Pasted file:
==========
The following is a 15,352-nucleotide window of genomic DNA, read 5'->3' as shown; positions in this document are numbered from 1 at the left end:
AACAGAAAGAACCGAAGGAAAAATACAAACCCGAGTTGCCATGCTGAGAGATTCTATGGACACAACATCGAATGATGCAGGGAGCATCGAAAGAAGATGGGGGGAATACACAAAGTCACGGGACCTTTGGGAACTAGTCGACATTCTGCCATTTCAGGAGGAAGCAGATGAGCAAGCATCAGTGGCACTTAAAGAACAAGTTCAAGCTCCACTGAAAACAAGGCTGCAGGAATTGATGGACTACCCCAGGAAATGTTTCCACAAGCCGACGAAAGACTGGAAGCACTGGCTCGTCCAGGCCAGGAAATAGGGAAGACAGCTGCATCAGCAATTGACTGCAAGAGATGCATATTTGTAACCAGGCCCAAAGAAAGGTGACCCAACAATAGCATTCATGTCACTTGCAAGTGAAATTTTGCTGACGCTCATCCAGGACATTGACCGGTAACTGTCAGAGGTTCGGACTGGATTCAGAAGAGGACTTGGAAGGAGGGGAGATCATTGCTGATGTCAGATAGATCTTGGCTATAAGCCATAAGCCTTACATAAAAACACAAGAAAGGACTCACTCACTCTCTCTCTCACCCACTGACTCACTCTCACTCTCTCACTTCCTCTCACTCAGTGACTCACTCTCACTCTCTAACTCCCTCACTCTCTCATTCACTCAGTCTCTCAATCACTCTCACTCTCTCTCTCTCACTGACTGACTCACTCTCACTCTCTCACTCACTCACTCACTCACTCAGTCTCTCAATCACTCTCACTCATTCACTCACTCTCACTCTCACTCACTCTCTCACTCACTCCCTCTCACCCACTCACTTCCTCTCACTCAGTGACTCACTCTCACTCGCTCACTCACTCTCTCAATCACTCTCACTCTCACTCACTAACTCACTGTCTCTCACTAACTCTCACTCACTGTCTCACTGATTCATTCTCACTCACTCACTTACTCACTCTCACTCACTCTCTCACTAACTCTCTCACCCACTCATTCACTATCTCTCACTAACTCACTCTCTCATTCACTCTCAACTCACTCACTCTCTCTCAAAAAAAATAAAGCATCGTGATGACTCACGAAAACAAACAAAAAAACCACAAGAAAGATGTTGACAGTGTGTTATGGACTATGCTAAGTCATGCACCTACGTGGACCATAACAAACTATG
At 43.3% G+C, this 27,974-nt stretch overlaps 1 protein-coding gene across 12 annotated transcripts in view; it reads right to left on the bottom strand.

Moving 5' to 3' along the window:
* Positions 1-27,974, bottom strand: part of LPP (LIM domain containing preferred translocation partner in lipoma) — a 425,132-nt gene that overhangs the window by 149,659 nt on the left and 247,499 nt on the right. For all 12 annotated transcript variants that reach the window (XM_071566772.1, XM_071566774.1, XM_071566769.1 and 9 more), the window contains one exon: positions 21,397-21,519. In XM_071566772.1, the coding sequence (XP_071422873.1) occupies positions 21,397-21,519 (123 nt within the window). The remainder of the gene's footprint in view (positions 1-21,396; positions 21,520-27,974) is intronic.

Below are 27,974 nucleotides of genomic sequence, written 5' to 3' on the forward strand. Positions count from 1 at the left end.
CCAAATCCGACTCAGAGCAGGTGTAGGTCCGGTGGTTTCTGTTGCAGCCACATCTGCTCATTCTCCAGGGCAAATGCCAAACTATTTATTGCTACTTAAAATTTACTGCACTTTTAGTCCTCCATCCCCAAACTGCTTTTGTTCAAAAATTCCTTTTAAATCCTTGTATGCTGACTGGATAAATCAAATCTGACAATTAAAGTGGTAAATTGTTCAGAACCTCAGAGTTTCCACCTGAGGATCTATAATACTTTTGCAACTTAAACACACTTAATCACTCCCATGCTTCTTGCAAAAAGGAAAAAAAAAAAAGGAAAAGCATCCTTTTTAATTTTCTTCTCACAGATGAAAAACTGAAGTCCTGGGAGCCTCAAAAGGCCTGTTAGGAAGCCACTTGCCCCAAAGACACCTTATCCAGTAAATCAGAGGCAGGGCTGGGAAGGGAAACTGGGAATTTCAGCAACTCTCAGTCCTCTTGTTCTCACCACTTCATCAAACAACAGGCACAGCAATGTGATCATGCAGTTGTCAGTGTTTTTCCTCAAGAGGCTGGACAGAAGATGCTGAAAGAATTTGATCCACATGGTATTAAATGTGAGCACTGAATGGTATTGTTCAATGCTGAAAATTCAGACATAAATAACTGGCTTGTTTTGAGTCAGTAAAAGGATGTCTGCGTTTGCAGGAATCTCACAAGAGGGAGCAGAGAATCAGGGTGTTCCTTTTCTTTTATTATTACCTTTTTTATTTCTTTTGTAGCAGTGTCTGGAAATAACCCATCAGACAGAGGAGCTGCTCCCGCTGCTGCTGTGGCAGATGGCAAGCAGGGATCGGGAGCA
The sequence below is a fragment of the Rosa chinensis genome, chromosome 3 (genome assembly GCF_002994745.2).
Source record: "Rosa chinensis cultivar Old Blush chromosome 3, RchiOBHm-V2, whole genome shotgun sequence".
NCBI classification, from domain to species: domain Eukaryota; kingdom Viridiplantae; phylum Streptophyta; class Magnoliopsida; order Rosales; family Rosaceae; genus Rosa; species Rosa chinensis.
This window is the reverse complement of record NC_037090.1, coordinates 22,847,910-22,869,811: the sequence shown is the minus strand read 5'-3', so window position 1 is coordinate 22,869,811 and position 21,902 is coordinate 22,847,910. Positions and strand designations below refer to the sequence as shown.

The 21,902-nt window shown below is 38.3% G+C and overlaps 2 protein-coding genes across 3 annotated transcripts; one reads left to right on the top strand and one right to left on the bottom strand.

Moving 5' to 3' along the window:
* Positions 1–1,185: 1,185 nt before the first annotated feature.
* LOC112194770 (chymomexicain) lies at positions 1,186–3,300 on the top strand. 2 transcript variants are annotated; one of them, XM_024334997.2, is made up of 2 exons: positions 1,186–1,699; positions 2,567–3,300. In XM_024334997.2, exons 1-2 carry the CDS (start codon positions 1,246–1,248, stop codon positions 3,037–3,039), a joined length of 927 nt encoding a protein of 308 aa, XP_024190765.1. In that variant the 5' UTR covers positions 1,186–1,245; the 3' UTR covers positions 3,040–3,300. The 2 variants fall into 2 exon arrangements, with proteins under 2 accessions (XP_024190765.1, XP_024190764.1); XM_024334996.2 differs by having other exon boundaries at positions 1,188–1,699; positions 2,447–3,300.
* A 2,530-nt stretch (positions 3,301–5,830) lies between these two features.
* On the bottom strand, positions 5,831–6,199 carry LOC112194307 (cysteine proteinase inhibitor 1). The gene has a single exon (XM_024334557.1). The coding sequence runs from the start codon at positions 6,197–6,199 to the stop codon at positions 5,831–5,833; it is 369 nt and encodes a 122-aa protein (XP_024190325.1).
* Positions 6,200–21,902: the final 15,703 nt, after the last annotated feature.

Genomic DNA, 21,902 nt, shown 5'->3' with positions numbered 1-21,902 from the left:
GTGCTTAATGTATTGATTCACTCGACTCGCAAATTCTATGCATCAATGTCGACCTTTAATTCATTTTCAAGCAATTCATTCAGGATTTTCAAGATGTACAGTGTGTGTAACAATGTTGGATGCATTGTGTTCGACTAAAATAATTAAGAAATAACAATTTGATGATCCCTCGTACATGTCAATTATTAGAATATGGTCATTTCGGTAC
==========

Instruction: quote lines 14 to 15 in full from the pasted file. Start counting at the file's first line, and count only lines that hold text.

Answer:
* Positions 1–1,185: 1,185 nt before the first annotated feature.
* LOC112194770 (chymomexicain) lies at positions 1,186–3,300 on the top strand. 2 transcript variants are annotated; one of them, XM_024334997.2, is made up of 2 exons: positions 1,186–1,699; positions 2,567–3,300. In XM_024334997.2, exons 1-2 carry the CDS (start codon positions 1,246–1,248, stop codon positions 3,037–3,039), a joined length of 927 nt encoding a protein of 308 aa, XP_024190765.1. In that variant the 5' UTR covers positions 1,186–1,245; the 3' UTR covers positions 3,040–3,300. The 2 variants fall into 2 exon arrangements, with proteins under 2 accessions (XP_024190765.1, XP_024190764.1); XM_024334996.2 differs by having other exon boundaries at positions 1,188–1,699; positions 2,447–3,300.